MTV Roadies Teaches You How to Win Friends
The hosts/judges of Roadies are powerful brands in themselves. Ranvijay is the heartthrob while Raghu’s screen persona is that of a foul-mouthed, heartless b*****d. They leverage themselves to the hilt. Raghu unashamedly admits, “There are two reasons why Roadies is a huge hit in the social media space. The first one is that MTV as a brand is incredibly active and knows how to do the right stuff online. The second reason is me. People either hate me or consider me a youth icon. So, I don’t know if its people’s hatred or adoration that translates into a lot of comments. Some post on FB that was posted one minute ago has around 3,000 to 4,000 comments.”
With Ranvijay the Roadies team plays it differently. The gender split in Roadies is 60-40 in favour of men. The average spread on Facebook is 72-28 in favour of men again. “It’s really impressive… the amount of girls who are fans. And you know how we leverage this; a lot of photographs of Ranvijay. We put up one image and every girl loves to click on ‘like’,” says a digital team member.
While Roadies was a hit on Facebook, it was a little slow on YouTube. Relatively. YouTube and Viacom International had a tiff going on. It was able to launch its official channel only in June 2011 after the eighth season of Roadies was over. By January, it had 10 million views. This was during the off season.
The first online video of season nine had 250,000 views on day one. Roadies comes out with a TV episode every week. It comes out with a ‘Webisode’ every day. The first Webisode had 300,000 views.
Creating so much content involves a lot of cost. For the season nine auditions, the digital team travelled with the TV crew of Roadies to all the cities auditions were held. The digital team had their own equipment to shoot and upload. They had a biometric Facebook connect that worked on RFID technology where the individual’s fingerprint was the tag. When a contestant entered the audition or the group discussion, it triggered a post where the individual’s Facebook ID said ‘Entering audition’.
“We don’t make a TV show and say how do we put it online? We create online content simultaneously,” says Swamy. That’s all very well, but how do you monetise it?
MTV hasn’t monetised it yet. “We are holding back right now so people can enjoy the experience. It can become a huge revenue-driving opportunity once you cross that critical number. I think we have crossed it now with 10 million views. We can insert ads, pre and post. I think people will still watch it with brand integration and ads,” says Swamy.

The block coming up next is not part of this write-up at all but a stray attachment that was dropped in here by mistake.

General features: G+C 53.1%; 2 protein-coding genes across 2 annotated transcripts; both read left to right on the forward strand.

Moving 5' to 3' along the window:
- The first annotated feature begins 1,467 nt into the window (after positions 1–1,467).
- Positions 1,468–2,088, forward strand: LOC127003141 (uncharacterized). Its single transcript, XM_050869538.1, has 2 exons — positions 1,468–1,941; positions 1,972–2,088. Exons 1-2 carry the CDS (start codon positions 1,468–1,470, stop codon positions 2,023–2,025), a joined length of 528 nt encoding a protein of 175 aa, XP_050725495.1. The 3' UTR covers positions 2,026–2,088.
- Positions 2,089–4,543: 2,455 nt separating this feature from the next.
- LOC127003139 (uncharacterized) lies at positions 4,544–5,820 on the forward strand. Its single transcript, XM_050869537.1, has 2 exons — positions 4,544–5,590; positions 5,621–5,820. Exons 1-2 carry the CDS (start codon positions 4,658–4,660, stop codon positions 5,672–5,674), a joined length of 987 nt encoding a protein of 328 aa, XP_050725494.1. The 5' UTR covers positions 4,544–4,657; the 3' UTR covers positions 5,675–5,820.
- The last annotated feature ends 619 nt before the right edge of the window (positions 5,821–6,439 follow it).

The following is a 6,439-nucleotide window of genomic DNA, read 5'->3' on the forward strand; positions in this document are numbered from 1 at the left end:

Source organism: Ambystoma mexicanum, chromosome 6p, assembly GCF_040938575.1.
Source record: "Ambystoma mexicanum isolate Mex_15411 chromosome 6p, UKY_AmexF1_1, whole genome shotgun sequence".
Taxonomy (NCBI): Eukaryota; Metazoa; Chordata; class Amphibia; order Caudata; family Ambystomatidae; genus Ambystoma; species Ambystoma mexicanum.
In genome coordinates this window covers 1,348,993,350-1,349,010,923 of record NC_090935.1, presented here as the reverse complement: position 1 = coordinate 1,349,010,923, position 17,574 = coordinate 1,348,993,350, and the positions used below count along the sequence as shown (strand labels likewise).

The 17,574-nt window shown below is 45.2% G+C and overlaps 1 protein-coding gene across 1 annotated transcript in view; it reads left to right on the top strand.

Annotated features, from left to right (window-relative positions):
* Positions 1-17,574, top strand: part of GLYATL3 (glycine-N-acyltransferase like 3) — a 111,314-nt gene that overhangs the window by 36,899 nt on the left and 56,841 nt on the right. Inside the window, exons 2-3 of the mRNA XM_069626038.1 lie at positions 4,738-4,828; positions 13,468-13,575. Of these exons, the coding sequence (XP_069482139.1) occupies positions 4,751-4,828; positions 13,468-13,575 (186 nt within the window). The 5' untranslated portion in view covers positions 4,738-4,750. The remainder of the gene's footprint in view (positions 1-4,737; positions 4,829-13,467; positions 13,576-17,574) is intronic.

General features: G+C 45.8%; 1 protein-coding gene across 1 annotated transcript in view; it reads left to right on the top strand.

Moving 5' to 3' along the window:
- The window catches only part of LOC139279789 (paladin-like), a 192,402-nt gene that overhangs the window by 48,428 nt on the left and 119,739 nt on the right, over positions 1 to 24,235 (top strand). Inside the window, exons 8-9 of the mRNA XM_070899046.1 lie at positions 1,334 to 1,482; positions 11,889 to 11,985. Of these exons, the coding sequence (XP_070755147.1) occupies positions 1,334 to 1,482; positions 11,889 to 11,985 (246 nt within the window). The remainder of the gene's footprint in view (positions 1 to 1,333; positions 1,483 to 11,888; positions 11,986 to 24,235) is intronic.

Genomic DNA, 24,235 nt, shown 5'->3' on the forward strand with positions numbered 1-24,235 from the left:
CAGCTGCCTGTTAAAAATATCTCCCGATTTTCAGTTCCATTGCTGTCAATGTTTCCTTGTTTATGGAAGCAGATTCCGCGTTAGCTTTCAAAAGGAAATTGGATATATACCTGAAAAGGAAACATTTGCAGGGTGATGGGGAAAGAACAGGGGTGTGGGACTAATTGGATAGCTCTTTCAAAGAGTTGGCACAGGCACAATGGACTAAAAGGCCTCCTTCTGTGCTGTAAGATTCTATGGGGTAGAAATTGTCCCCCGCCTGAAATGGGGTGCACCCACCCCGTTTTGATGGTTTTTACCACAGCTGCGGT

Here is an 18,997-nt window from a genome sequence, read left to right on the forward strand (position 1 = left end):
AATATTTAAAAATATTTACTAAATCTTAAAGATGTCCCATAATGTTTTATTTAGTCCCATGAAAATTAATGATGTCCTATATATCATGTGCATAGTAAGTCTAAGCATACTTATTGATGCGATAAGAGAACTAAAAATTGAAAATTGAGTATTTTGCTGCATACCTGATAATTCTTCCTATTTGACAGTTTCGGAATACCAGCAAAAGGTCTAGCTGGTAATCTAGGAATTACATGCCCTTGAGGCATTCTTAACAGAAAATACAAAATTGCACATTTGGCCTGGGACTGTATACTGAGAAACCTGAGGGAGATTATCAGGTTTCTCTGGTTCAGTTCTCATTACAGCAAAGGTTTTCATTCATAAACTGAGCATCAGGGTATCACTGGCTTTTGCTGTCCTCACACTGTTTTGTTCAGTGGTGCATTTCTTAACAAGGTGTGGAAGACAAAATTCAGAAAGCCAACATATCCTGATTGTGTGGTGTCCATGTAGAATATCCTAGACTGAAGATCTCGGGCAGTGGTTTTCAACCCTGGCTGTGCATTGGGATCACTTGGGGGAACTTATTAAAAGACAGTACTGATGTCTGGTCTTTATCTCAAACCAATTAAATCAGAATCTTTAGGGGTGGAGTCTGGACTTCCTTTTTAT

Apart from the ads, Roadies has a ready base to sell its merchandise on. There’s Roadies stationery, eyewear, footwear and accessories that’s currently being sold through various outlets. The total value of all merchandise at MRP is around Rs. 80 crore in the last 12 months.
Sandeep Dahiya, senior VP, consumer products, says, “We will use our Roadies communities to promote the products. The question is how we can harness that tool to make it into a sales platform. We’ll figure that out in the next financial year.”
Five Rules For Making Social Media work
- • Know the language. Social media is not for fuddy-duddies. The people who manage your digital space can’t be ‘suits’.
- • The night is your friend. A lot of today’s social media consumers are nocturnal. Engage with them through the night. Late nights are the early morning. Social media is not a 9-5 job.
- • Abuse is good. People are very brave online. They will abuse you because they can’t see you. If they criticise your product/brand, take it in your stride. Ask them how you can improve. Don’t lose your cool.
- • Don’t hit the snooze button. Keep conversations going even when your company is idle. This will keep the connect alive and make sure you are in the consumer’s mindspace through the year.
- • Reward loyalists. Take the engagement offline. Every brand has a bunch of evangelists. Reward them well. Invite them for special launches, get them to meet your brand ambassadors.